Every time we decide to get off our duffs to make a difference in our lives or the lives of others, we display courage.

Every time we resist the pressure to conform to what other people want and choose our own way, we display courage.

Every time we fight the energy-sucking obligations of our lives to follow our dreams, we display courage.

My wish for you all (and for myself) in 2017 is to have the courage to make the decisions that will help you achieve your dreams.

New Goals for a New Year

2017-new-year-postcardI’m immersed in the post-Christmas chaos lull. I love the holidays, but my psyche needs a little down time recharge and readjust.

It’s a perfect time to think about the future and set my “mini-goals” for 2017.

Aside from the perennial “get more exercise,” “eat better,” and “be nicer to others” entries, here are some things I’m planning to work on:

  • Do something I might not normally do at least once a month. I’m not talking skydiving here because that is never going to happen. But I could go out to a comedy club or take a sewing lesson. In order to grow, I need to experience different things.
  • Let others live their own lives. I so want people to be successful, that I tend to take responsibility for their failures. Since we need to fail to grow, I need to step back and let others grow from their failures.
  • Make the time to read more and write more. I have all sorts of “projects” that get pushed into the corner because life happens. That’s becoming my excuse to avoid things.
  • Give myself credit. I have a strong tendency to focus on what I haven’t done and my shortcomings instead of what I’ve accomplished and what I do well. I will set a goal for weekly, reaffirmation time.
  • Every day I will find joy in something. It can be something goofy the dog does, spotting a hawk in flight, or sharing a joke with my father.

At the beginning of your new year, I hope you find a snippet of time to set some small goals to help make your life better.

Following the Tao of Mona


Writers’ “antennae” pick up drama like ants’ do a juicy piece of fruit.

Drama is sexy. Who wants to read about someone with no struggles or challenges? Who wants to read about a family who genuinely love, support, and get along with each other (the anti-Kardashians)?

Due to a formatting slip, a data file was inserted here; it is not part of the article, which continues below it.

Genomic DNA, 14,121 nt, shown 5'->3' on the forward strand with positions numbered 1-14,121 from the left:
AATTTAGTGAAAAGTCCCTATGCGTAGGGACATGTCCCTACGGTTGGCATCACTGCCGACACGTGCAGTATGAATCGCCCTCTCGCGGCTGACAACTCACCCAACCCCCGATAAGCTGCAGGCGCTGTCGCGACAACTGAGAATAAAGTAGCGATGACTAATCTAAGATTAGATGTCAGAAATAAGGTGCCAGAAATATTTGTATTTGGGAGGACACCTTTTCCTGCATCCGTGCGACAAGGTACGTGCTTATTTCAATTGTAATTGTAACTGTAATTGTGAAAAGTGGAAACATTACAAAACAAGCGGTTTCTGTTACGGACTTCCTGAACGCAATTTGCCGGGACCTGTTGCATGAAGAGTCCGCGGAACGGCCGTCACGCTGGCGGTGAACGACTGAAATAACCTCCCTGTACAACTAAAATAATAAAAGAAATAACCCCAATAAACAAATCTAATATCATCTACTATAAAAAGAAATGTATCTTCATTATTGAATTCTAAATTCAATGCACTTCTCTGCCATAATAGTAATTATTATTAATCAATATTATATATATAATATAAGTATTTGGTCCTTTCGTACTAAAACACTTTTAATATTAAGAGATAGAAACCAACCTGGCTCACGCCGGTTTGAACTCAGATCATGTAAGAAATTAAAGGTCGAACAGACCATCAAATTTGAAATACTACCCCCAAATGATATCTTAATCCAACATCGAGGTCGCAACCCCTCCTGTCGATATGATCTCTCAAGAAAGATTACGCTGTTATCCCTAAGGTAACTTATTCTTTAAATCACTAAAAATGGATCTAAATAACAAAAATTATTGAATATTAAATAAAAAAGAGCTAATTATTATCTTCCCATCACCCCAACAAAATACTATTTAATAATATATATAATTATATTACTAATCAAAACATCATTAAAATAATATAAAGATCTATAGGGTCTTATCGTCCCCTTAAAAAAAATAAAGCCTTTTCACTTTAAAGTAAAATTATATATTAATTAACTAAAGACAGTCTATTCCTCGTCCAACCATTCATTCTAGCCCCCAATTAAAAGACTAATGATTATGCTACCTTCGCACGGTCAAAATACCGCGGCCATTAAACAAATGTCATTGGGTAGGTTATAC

Writers need regular reality checks to save them from drowning in drama.

Call it God, call it a higher power, call it fate, or call it The Force. Whatever. There is a cosmic pattern that provides just the right life thread at the right time. That is why writers should seriously consider rescuing a dog.

Oh, cats are wonderful creatures, especially if you want to learn patience and humility. We writers like cats because their independent, often solitary nature mirrors our own.

But a dog! Well, a dog just wants to share love and adventure and happiness. Rescue dogs are especially grateful for getting a better life.

Mona, who came into my life at a particularly dark time, exudes contentment. It doesn’t take much to make her happy:

  • Dozing in sunbeams on the back of the couch
  • Chasing the cat around the house
  • Rolling in the grass (especially if there is a mysterious, decaying, disgusting, smelly blob!)
  • Doggie treats
  • Racing me back to the house from the mailbox
  • Just running
  • Biting at water coming out of a hose
  • Visiting with other people and dogs (She is very fond of my father.)
  • A constant supply of kibble
  • Gutting a squeaky toy
  • Squirrel patrol
  • Hanging out with me while I work

Things are not all sunshine and roses for Mona. She doesn’t like baths, getting her toenails clipped, or gunshots. But she doesn’t dwell on them either. When they are over, they are over.

Come on! This is a dog who wags her tail in her sleep. (Cracks me up every time.)

At Thanksgiving, we remind ourselves of all the things in life we are grateful for. The Tao of Mona means living in that state of gratitude every moment of every day.

Want to know the secret of a happy life? Hang out with a dog for a while.

Views of My Writing ‘Friends’

Today, I thought I would use some images to update you on how life is going.

DC is on the hunt for adverbs again (or still). Click here to see her in action.


Maya, a prolific writing spider and offspring of Emily, has been spending the summer on my front porch. (Maya produced three egg sacs! What a spider!)



When I feel like I’m under an avalanche of work, I just remember the turtle I encountered — slow and steady wins the race, right? Not to mention that a thick shell frustrates dogs like Mona.



Hope you all have a great week!







Old Books Never Die…

ghost book copyMy friend Barbara and I were talking recently about the state of our local public libraries. (This is the same friend with whom I have long conversations about hot grammar topics.)

She was bemoaning the fact that, on a recent trip to the library, she couldn’t find a book she had borrowed years ago from that same library and wanted to reread. It was one of Linda Ellerbee’s autobiographical works.

“They have the first one and the third one, but not the one in between,” Barbara harrumphed.

She even tried track it down in the wider county library system but couldn’t find it.

“Where do all those books go?” she asked.

That’s a great question. Librarians have to constantly rotate their literary stock. Think of all those new books being published each day. Many library patrons want to read the latest and greatest, which means old books have to move out to make room.